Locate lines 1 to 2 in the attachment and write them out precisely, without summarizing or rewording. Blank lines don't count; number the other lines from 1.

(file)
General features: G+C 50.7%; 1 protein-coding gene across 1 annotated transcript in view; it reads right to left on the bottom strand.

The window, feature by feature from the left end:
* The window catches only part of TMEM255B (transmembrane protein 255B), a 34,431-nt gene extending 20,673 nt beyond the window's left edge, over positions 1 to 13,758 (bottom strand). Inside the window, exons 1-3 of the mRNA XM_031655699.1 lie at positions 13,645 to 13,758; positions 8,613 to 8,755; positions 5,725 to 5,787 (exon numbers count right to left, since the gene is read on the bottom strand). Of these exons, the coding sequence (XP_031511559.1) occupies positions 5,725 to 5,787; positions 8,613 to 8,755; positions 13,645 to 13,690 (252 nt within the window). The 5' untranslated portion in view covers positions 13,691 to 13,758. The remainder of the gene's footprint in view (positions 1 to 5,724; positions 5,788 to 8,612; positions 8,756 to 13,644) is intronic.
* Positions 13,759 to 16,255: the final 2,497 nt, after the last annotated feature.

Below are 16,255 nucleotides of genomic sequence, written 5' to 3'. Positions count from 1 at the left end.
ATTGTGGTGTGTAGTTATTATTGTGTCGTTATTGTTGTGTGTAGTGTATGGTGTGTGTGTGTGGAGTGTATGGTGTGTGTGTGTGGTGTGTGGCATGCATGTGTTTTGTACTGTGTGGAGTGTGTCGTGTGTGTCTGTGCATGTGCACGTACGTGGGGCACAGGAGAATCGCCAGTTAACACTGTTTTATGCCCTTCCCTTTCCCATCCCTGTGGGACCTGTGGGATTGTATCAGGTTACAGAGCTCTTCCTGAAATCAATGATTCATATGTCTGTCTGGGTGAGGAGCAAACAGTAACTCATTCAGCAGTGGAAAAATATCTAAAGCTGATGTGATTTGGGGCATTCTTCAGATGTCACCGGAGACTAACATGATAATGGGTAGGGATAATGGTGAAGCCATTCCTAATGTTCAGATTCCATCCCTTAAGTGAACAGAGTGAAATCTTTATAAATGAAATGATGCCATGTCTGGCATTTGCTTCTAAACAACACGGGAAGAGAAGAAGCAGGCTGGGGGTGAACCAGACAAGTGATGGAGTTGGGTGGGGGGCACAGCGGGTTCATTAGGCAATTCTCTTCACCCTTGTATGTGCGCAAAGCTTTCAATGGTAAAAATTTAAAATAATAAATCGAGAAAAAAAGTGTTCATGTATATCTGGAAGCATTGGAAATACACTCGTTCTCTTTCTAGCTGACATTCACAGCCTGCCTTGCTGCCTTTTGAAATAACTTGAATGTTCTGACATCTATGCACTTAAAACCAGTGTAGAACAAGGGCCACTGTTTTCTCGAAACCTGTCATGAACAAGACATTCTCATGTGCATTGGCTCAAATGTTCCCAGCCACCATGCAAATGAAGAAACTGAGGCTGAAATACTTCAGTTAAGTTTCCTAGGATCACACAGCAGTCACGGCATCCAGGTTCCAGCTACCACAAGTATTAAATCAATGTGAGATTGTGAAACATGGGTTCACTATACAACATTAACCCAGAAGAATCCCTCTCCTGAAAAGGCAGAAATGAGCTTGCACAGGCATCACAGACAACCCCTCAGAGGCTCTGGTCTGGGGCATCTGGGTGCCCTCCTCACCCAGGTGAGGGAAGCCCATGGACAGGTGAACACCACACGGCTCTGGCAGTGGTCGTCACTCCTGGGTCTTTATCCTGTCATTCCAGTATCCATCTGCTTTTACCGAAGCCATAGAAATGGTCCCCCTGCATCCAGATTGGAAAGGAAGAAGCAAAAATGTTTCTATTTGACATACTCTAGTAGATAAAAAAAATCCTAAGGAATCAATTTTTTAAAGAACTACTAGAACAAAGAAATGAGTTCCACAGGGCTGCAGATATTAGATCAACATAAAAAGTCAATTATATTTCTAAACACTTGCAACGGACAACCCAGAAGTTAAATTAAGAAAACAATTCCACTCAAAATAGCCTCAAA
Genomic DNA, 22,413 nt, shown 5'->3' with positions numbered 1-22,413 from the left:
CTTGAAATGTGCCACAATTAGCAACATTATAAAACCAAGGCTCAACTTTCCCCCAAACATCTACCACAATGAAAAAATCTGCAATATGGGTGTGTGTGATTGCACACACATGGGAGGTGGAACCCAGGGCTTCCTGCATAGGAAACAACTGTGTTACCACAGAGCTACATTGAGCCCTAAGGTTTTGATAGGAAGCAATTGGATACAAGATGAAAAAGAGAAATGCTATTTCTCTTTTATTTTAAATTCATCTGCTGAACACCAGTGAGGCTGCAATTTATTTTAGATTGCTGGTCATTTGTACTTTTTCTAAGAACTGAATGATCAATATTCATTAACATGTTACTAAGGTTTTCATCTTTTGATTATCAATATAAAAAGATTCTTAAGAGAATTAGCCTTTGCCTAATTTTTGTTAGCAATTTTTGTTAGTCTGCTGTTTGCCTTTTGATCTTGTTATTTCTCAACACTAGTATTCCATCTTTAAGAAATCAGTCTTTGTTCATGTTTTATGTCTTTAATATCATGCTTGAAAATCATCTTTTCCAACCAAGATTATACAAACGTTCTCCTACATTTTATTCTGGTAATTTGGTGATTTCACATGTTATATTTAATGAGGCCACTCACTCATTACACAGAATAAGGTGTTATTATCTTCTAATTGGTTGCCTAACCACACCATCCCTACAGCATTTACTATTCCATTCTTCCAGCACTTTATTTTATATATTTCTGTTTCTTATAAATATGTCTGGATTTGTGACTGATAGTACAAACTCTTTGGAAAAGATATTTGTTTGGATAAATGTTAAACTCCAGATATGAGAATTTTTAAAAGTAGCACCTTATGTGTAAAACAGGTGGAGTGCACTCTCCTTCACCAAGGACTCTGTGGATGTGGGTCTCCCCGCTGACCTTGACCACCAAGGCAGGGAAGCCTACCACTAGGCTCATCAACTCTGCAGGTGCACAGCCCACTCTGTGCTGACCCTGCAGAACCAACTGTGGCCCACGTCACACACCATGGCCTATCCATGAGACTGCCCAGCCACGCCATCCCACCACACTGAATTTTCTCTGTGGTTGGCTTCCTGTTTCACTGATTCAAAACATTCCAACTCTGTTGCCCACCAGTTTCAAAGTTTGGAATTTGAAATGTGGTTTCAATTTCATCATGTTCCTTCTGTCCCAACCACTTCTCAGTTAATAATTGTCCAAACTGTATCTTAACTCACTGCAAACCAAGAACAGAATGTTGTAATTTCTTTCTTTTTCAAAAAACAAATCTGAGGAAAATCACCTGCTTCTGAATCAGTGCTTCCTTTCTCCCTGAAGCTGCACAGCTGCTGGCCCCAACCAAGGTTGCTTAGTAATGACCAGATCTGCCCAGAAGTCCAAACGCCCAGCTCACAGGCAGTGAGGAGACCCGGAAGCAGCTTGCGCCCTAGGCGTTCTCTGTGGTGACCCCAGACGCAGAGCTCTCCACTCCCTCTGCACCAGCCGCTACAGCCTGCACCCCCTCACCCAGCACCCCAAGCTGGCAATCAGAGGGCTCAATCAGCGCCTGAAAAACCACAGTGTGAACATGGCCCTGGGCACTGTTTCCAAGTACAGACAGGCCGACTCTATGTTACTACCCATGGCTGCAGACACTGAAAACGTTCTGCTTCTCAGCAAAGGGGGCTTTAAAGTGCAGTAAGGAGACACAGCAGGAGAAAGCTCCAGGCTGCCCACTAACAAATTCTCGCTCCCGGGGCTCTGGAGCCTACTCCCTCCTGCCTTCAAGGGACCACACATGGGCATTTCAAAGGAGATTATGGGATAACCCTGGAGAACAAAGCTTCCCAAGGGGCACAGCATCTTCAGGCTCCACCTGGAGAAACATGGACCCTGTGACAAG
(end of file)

General features: G+C 50.7%; 1 protein-coding gene across 1 annotated transcript in view; it reads right to left on the bottom strand.

The window, feature by feature from the left end: